‘I learned that courage was not the absence of fear, but the triumph over it’ (Nelson Mandela). Ask God to make you brave in his service.
15 Aware of this, Jesus withdrew from that place. A large crowd followed him, and he healed all who were ill. 16 He warned them not to tell others about him. 17 This was to fulfil what was spoken through the prophet Isaiah:
18 ‘Here is my servant whom I have chosen,
the one I love, in whom I delight;
I will put my Spirit on him,
and he will proclaim justice to the nations.
19 He will not quarrel or cry out;
no one will hear his voice in the streets.
20 A bruised reed he will not break,
and a smouldering wick he will not snuff out,
till he has brought justice through to victory.
21 In his name the nations will put their hope.’
The more Jesus exposes the deadness of the Pharisees’ practices, the more they plot against him (v 14). To be fair, they probably expected the awaited Messiah to identify with them, the upholders of the faith. But Jesus was never going to cosy up to powers of his day. Isaiah’s prophecy explains this (vs 18,20). Jesus is a servant with a concern for the broken and needy. How does he show this (v 15)? By healing all in the large crowd who were ill – all!
After the healings, Jesus warns the crowd not to tell others who he is (v 16). Why wouldn’t he want to promote a public ministry? Jesus is operating with different priorities, ones that will ultimately take him to the cross. But if he’s killed before time or the crowd rise up and make him an earthly king, it won’t be according to God’s timeline or his greater vision for the Messiah. So, what has happened here is part of a much bigger picture. He’ll bring ‘justice through to victory’ (v 20) with hope for all nations (v 21). The Son always pleases the Father (v 18; John 8:29).
As Jesus experienced, being God’s servant doesn’t always make you popular! How might you demonstrate God’s kingdom in the way you serve him today?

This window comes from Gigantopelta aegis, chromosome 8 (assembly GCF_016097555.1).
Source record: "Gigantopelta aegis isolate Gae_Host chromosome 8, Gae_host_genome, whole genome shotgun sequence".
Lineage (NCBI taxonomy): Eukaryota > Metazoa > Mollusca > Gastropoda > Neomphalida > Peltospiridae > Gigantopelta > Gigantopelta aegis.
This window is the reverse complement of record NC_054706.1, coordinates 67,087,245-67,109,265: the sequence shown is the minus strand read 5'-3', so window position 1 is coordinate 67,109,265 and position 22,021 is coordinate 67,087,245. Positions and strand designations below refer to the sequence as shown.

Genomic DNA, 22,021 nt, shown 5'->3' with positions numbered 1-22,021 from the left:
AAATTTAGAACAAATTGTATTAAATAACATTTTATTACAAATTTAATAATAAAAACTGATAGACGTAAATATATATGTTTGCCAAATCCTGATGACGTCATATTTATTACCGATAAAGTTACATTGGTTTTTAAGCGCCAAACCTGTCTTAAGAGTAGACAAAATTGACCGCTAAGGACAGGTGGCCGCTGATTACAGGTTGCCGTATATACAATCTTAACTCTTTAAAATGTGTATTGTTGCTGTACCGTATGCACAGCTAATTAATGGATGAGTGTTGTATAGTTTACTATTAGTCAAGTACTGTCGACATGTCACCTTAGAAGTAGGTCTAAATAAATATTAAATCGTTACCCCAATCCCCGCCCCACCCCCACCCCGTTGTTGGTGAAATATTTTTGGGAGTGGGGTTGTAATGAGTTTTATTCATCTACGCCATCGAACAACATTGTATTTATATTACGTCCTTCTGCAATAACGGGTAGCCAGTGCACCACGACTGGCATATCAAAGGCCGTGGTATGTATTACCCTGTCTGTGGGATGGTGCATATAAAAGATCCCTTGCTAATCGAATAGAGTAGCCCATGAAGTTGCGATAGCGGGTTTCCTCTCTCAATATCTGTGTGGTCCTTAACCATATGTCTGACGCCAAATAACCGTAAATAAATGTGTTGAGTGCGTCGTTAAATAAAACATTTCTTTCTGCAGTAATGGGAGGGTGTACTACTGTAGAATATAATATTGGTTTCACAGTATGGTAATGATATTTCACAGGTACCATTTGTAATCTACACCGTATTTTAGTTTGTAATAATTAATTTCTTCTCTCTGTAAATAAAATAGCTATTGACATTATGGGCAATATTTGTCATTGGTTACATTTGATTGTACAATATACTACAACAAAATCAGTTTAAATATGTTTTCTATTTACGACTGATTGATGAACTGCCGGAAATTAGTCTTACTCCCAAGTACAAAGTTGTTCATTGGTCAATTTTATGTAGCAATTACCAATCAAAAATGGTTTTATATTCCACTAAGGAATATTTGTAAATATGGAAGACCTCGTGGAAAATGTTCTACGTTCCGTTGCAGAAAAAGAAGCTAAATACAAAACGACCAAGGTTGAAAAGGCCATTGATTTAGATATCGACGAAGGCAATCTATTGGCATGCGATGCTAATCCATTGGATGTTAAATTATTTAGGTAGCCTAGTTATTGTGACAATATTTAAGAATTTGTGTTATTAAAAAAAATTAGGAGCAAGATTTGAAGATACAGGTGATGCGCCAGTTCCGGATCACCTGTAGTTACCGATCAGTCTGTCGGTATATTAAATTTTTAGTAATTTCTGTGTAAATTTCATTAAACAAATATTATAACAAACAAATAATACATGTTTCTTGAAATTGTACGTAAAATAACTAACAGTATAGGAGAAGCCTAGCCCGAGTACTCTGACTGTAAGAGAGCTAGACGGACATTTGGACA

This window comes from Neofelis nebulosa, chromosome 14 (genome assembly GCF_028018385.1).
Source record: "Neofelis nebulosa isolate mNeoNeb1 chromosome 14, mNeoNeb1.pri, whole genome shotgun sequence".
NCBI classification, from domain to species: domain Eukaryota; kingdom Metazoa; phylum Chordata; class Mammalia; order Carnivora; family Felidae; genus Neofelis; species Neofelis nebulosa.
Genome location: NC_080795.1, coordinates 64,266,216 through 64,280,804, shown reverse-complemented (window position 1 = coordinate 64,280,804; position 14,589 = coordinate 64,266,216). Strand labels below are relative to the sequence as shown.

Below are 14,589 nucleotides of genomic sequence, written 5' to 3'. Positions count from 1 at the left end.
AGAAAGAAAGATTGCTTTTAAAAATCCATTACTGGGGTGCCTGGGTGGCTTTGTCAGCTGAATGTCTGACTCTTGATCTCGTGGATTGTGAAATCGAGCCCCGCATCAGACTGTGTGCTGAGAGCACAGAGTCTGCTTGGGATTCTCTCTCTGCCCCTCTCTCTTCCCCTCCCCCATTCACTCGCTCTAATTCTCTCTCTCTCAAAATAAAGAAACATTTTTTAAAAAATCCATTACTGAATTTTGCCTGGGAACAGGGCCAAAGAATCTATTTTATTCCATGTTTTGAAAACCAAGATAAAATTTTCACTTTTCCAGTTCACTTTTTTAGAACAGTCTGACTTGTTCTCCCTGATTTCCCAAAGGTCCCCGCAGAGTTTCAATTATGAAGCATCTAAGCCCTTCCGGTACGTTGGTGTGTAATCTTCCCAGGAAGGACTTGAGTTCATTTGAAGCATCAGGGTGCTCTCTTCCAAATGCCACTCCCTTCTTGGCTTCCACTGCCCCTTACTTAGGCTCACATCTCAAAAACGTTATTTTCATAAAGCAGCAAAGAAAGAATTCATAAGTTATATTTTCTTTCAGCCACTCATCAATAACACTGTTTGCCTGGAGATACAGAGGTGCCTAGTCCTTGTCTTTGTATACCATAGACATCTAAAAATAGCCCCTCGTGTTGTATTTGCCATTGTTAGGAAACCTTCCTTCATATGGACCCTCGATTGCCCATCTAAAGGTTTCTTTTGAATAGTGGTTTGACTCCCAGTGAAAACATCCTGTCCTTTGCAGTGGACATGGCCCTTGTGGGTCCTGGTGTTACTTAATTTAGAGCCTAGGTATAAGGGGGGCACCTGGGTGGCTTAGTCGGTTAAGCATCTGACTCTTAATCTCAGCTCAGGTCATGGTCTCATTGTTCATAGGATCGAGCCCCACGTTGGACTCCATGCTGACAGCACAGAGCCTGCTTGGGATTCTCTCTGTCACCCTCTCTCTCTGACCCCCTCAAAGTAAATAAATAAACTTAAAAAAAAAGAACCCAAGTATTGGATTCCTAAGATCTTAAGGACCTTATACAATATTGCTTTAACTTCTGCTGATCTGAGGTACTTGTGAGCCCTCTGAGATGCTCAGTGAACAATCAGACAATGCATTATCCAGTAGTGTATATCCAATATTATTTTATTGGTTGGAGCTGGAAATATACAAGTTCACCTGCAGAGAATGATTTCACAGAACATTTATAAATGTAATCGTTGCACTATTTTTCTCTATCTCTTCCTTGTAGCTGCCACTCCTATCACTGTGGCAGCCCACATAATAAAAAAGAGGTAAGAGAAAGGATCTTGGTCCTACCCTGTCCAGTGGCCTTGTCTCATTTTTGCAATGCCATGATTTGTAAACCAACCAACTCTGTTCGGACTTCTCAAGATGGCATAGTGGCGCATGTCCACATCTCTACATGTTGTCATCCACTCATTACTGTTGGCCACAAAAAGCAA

Deeper Bible study
What good leaders have you come across in your life? Remember some of the things they did to help you and others and give thanks for them.
What qualities does our society attribute to a strong leader: assertiveness, confidence, someone who takes no messing and gets things done? Many in Jesus’ day expected their Messiah to be like this: a kingly warrior who would bring judgement to the world. However, Jesus did not see himself as this kind of Messiah and he ordered the crowds not to tell others who he was, because he knew they would have this wrong perception.
Jesus may not have matched people’s ideas about the Messiah, but he did fulfil the expectations of Scripture: Matthew identifies him with the Suffering Servant spoken about by the prophet Isaiah and shows how Jesus was like this figure. He did not seek to draw attention to himself by announcing his presence in the streets with triumphant cries and trumpet calls. Neither did he lose patience with the weak and condemn the failing, despite being without sin himself. When he learnt of the Pharisees’ plots against him, he simply walked away (v 15) even though he could have avenged himself against them. He certainly had the power and authority to dominate and subdue his enemies, as was traditionally expected of the Messiah. The incredible power he possessed is clear from the miracles he performed and the authority he had over demons. He was the very Son of God but did not lord it over people. Instead he showed humility, gentleness and love. These may not be the first characteristics that spring to mind when we think of successful leaders, but they were Jesus’ qualities.
How far do our ideas of leadership differ from the world’s and in what ways do we seek to follow Christ’s example in any leadership roles we have?
Dear Lord, transform our thinking about leadership and power, so we see it in terms of serving rather than lording it over others. Help us to follow your example.
Bible in a year
Read the Bible in a year: Job 5,6; Luke 15
Pray for Scripture Union
Local Mission Partner Brentwood Schools Christian Worker Trust is thankful that they were able to create digital It’s Your Move resources last year and is delighted to support Year 6 pupils of the Brentwood area with IYM lessons and books again this year. Please pray for these lessons.